Energetic storm particle events in coronal mass ejection–driven shocks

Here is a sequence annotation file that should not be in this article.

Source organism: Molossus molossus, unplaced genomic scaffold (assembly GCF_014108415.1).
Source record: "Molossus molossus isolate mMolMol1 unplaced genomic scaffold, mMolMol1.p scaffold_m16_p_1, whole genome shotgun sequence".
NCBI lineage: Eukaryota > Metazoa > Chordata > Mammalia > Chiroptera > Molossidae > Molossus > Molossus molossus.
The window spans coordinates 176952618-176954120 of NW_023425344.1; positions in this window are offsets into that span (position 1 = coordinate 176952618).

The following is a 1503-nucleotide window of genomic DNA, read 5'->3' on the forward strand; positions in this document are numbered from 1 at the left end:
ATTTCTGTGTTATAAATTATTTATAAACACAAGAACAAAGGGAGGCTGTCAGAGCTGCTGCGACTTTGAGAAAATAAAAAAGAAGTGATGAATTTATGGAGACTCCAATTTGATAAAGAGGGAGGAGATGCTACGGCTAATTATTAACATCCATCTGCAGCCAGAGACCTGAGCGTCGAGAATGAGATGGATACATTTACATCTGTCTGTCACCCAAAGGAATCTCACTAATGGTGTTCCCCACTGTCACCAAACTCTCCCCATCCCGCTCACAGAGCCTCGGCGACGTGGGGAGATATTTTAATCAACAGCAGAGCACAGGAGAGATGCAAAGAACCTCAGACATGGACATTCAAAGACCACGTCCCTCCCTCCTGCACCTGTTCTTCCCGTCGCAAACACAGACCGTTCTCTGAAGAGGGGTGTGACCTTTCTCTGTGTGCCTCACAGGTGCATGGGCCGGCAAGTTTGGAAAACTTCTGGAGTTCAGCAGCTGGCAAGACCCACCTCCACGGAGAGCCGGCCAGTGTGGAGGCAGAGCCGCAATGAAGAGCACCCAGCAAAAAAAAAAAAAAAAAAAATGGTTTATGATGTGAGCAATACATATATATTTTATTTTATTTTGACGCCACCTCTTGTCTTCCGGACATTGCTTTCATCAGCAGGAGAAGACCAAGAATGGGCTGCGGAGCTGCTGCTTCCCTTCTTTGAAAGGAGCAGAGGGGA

We investigate the variability in the occurrence of energetic storm particle (ESP) events associated with shocks driven by coronal mass ejections (CMEs). The interplanetary shocks were detected during the period from 1996 to 2006. First, we analyze the CME properties near the Sun. The CMEs with an ESP-producing shock are faster ($\langle$VCME$\rangle$ = 1088 km/s) than those driving shocks without an ESP event ($\langle$VCME$\rangle$ = 771 km/s) and have a larger fraction of halo CMEs (67% versus 38%). The Alfvénic Mach numbers of shocks with an ESP event are on average 1.6 times higher than those of shocks without. We also contrast the ESP event properties and frequency in shocks with and without a type II radio burst by dividing the shocks into radio-loud (RL) and radio-quiet (RQ) shocks, respectively. The shocks seem to be organized into a decreasing sequence by the energy content of the CMEs: RL shocks with an ESP event are driven by the most energetic CMEs, followed by RL shocks without an ESP event, then RQ shocks with and without an ESP event. The ESP events occur more often in RL shocks than in RQ shocks: 52% of RL shocks and only ∼33% of RQ shocks produced an ESP event at proton energies above 1.8 MeV; in the keV energy range the ESP frequencies are 80% and 65%, respectively. Electron ESP events were detected in 19% of RQ shocks and 39% of RL shocks. In addition, we find that (1) ESP events in RQ shocks are less intense than those in RL shocks; (2) RQ shocks with ESP events are predominately quasi-perpendicular shocks; (3) their solar sources are located slightly to the east of the central meridian; and (4) ESP event sizes show a modest positive correlation with the CME and shock speeds. The observation that RL shocks tend to produce more frequently ESP events with larger particle flux increases than RQ shocks emphasizes the importance of type II bursts in identifying solar events prone to producing high particle fluxes in the near-Earth space. However, the trend is not definitive. If there is no type II emission, an ESP event is less likely but not absent. The variability in the probability and size of ESP events most likely reflects differences in the shock formation in the low corona and changes in the properties of the shocks as they propagate through interplanetary space and the escape efficiency of accelerated particles from the shock front. http://dx.doi.org/10.1029/2011JA016683

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